The Mobile Landscape: Part 2 – RIM and Google
In my previous blog The Mobile Landscape: Part 1 – Key factors I explained why I believe the mobile market is fuelling up. This is set to affect each and every one of us as well as affecting the enterprise market significantly. I discussed what analysts believe the value of the market is and briefly highlighted the key players in the market. In this instalment I will have a look at the key offerings of both Research in Motion (RIM) and Google.
Research in Motion
RIM has previously been the pioneer of many functions such as messaging and transaction servers; they were really the first to put the smart in to Smartphone’s. Being the first obviously has its advantages, on the one hand you can gain market share and people start using your technology before others. On the negative side, the technology was designed at the dawn of a revolution, this means it then requires reinvestment continuously and it can be quite a task not only to fulfil the markets current needs but to take a step ahead of your competitors, look at Nokia 5 years ago when they were the biggest player in the market, where are they today?
A lot of good things have come from the technology RIM has taken to the market, the obvious one being security, they were definitely the market leaders in terms of how to secure the communication, setting the standard for many others. If you look at big organisations that have adopted RIM’s Blackberry the main use is for email and messaging, however in specific industries such as finance RIM have had a lot of impact in developing transaction based solutions with their transaction based platform. From a business usage point of view RIM’s Platform is currently the most mature platform to adopt, with a lot of built-in features.
If you look at the RIM offering for the consumer market you can see that their penetration in the mid part of the market is relatively low because for some time their platform lacked the bells and whistles of other offerings. They are now looking to address these problems with the new Blackberry Tablet O/S which we can see in the new Blackberry Playbook tablet. One area RIM many be looking to make changes to over the coming months is its app strategy, currently developers find building apps on this platform an awkward and costly task. With the other giants in the Smartphone market fast catching up on the leading features RIM currently has to offer, now may be the time for RIM to reassess their approach in order to keep market share away from the competition, the following article Why Apps, Not Apple, Are Killing Blackberry covers this subject in more detail.
As well as investing in the new operating system, like Microsoft, RIM are focused on developing a new paradigm suited for Generation-Z. If you look at the UK for example, ownership of Blackberry devices over others is very high in the 10-16 age bracket, this I would put mainly down to the fact that they receive free of charge instant messaging. Having this generation become familiar with the RIM paradigm is an important seeding strategy that RIM hopes will see them become ambassadors for the technology as they move in to their working careers. For this strategy to be a long term success for RIM not just in the near future but five to ten years down the line, it is very important for them to continue developing there paradigm to meet the changing demands of this generation.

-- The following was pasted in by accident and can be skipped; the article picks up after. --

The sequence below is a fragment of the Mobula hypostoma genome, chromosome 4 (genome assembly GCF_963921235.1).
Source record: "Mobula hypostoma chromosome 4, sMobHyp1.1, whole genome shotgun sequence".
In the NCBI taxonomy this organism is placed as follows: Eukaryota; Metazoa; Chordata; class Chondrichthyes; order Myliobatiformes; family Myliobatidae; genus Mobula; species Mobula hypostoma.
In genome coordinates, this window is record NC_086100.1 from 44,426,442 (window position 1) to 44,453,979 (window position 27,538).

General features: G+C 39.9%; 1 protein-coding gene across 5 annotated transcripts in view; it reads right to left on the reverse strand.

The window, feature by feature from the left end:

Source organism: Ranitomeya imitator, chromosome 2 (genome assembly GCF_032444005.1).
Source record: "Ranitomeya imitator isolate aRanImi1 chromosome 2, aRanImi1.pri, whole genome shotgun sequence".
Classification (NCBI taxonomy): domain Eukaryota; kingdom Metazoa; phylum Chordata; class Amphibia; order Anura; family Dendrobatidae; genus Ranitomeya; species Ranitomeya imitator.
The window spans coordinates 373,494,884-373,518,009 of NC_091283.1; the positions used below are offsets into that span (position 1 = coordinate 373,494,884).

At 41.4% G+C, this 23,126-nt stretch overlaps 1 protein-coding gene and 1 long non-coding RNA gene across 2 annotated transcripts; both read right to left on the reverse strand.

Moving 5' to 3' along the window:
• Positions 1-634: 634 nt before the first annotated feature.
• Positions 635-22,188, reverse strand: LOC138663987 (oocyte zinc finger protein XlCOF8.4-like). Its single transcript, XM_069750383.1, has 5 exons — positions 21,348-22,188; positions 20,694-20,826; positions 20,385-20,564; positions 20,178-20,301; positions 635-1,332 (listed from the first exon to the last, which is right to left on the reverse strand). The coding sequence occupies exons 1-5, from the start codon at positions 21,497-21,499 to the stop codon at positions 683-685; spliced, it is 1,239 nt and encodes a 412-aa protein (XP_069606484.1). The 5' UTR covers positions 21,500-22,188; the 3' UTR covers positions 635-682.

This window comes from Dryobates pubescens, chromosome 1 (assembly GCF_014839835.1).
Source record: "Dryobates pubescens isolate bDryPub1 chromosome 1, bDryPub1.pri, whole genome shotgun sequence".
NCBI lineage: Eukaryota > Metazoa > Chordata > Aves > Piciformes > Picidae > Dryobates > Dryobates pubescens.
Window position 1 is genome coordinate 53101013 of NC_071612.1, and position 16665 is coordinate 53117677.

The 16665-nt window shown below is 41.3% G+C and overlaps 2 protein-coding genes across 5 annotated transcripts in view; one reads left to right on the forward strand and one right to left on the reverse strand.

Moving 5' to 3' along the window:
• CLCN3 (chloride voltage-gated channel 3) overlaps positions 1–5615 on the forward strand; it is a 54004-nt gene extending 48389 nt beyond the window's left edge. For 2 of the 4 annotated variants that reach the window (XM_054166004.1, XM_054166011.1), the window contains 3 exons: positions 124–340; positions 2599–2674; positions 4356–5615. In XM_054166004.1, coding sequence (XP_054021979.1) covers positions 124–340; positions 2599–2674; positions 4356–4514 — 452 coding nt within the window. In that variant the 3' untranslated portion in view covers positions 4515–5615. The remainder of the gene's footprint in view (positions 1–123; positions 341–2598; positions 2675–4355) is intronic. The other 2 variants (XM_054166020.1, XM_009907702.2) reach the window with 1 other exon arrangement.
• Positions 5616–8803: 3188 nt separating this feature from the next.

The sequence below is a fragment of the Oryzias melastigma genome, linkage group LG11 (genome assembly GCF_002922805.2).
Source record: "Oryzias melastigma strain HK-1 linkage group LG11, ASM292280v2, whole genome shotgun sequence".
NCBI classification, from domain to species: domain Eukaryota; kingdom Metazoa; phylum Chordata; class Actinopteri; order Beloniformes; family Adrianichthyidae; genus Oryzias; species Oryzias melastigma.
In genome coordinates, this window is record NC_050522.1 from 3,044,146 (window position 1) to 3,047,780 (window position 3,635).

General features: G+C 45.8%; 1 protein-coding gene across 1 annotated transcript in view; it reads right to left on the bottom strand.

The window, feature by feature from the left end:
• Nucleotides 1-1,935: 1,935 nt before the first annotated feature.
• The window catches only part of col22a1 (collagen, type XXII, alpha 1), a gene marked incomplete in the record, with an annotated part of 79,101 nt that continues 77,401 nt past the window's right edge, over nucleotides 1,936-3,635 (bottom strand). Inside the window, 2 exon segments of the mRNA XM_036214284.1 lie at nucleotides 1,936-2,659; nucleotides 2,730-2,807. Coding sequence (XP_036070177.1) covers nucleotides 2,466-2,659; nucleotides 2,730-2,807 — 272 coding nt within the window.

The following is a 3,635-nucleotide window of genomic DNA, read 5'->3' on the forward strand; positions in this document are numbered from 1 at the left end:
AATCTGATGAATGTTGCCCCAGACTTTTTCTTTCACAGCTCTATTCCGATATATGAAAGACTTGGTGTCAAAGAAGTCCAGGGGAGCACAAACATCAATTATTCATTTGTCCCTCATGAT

Source: intomobile – Evolution of Android http://www.intomobile.com/2010/07/13/evolution-of-android-follow-the-gingerbread-roadmap/
Android G1 was released by Google in 2008, following this there have been the Cupcake (1.5), Donut (1.6), Eclair (2.0), Froyo (2.2) and Gingerbread (2.3) all in the space of 3 years; this outlines the task faced of managing multiple codebase for different versions. As briefly mentioned in part one, Google offer their operating system free of charge via OEM agreements, this presents the issue of the software not being designed to utilise the capabilities of the hardware it is running on as I have discussed before, add to this the concerns over security due to the different architectures and this can present some real challenges within the market. Below is a quote from Chris Fagan co-founder of Froogloid, his comment reaffirms the challenge faced by Android developers.
“Instead of working on updates to our apps, we find we are trying to make each app work for multiple versions of the OS and different hardware capabilities”
Google are now looking to alleviate this challenge with the introduction of its next operating system, Ice Cream Sandwich, by amalgamating the AOSP (Android Open Source Code) from Gingerbread, Honeycomb and the software that the Google TV Platform operates. The goal is to build on the best features of both the tablet-based Honeycomb and phone-based Gingerbread that will work seamlessly across all Android phones, tablets and other mobile devices. This would result in Android developers reducing time spent on supporting applications on all Android platforms and allow energy to be refocused on regular updates of their own applications.
While RIM sees the importance of seeding the younger generation in order to sustain market position, Google seem to be taking another angle by having the Android platform play a part in your day as much as possible. During the Google I/O event Android@home was introduced with a demonstration of connecting and controlling your sound system with your Android device, so by the end of the year it is expected that should you wish to turn your lights off or communicate with the washing machine you can do this all from the comfort of your chair with your Android device in hand. The two strategies of RIM and Google couldn’t be further apart, only time will tell which has the most impact in the future mobile market.
Next up Apple and Microsoft, keep watching for part three.